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dc.contributor.advisorWilliams, Robert A.en_US
dc.contributor.authorGeldreich, Adam Arnold, 1954-
dc.creatorGeldreich, Adam Arnold, 1954-en_US
dc.date.accessioned2013-04-03T13:15:54Z
dc.date.available2013-04-03T13:15:54Z
dc.date.issued1992en_US
dc.identifier.urihttp://hdl.handle.net/10150/278190
dc.description.abstractIndian Claims in the United States Court of Claims possess the unique quality of close congressional scrutiny. Because of the long-standing legislative relationship existing between the legislative branch and Indian tribal groups, the experiences of tribes in the Court of Claims held particular dynamics which were exclusively distinctive in many ways. It is my hypothesis that congressional plenary power over Indian tribes and the influential legislative control which Congress exercised over the Court of Claims combined to put Indians in a litigatory environment which doomed the possibility for the majority of tribes to achieve successful redress of grievances.
dc.language.isoen_USen_US
dc.publisherThe University of Arizona.en_US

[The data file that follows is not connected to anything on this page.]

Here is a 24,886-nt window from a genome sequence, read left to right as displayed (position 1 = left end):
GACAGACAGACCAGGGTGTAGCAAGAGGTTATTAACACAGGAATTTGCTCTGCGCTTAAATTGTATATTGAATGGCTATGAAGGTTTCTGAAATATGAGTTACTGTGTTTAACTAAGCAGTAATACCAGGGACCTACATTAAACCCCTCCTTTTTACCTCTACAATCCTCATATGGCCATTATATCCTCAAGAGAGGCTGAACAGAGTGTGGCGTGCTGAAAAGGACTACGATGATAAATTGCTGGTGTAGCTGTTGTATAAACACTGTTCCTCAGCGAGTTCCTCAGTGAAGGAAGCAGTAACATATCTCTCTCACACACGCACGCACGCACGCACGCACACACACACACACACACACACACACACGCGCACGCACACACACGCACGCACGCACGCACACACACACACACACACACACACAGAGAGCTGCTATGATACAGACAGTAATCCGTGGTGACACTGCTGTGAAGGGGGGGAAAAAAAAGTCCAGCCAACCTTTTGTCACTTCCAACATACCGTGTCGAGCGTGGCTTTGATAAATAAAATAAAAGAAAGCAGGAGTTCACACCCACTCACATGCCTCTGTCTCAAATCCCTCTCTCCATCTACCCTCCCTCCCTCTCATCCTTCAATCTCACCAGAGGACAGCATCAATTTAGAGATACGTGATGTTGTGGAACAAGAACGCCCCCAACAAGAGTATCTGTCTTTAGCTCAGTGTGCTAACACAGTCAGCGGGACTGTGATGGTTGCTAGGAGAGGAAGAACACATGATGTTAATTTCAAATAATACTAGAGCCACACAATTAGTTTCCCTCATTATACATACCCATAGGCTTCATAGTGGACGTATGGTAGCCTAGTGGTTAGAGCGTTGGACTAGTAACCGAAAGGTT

dc.rightsCopyright © is held by the author. Digital access to this material is made possible by the University Libraries, University of Arizona. Further transmission, reproduction or presentation (such as public display or performance) of protected items is prohibited except with permission of the author.en_US
dc.subjectHistory, United States.en_US
dc.subjectLaw.en_US
dc.subjectSociology, Ethnic and Racial Studies.en_US
dc.titleThe role of congressional control in the adjudication of Indian claims in the United States Court of Claimsen_US
dc.typetexten_US
dc.typeThesis-Reproduction (electronic)en_US
thesis.degree.grantorUniversity of Arizonaen_US
thesis.degree.levelmastersen_US
dc.identifier.proquest1349479en_US
thesis.degree.disciplineGraduate Collegeen_US
thesis.degree.nameM.A.en_US
dc.identifier.bibrecord.b27702443en_US
refterms.dateFOA2018-08-27T13:31:59Z
html.description.abstractIndian Claims in the United States Court of Claims possess the unique quality of close congressional scrutiny. Because of the long-standing legislative relationship existing between the legislative branch and Indian tribal groups, the experiences of tribes in the Court of Claims held particular dynamics which were exclusively distinctive in many ways. It is my hypothesis that congressional plenary power over Indian tribes and the influential legislative control which Congress exercised over the Court of Claims combined to put Indians in a litigatory environment which doomed the possibility for the majority of tribes to achieve successful redress of grievances.


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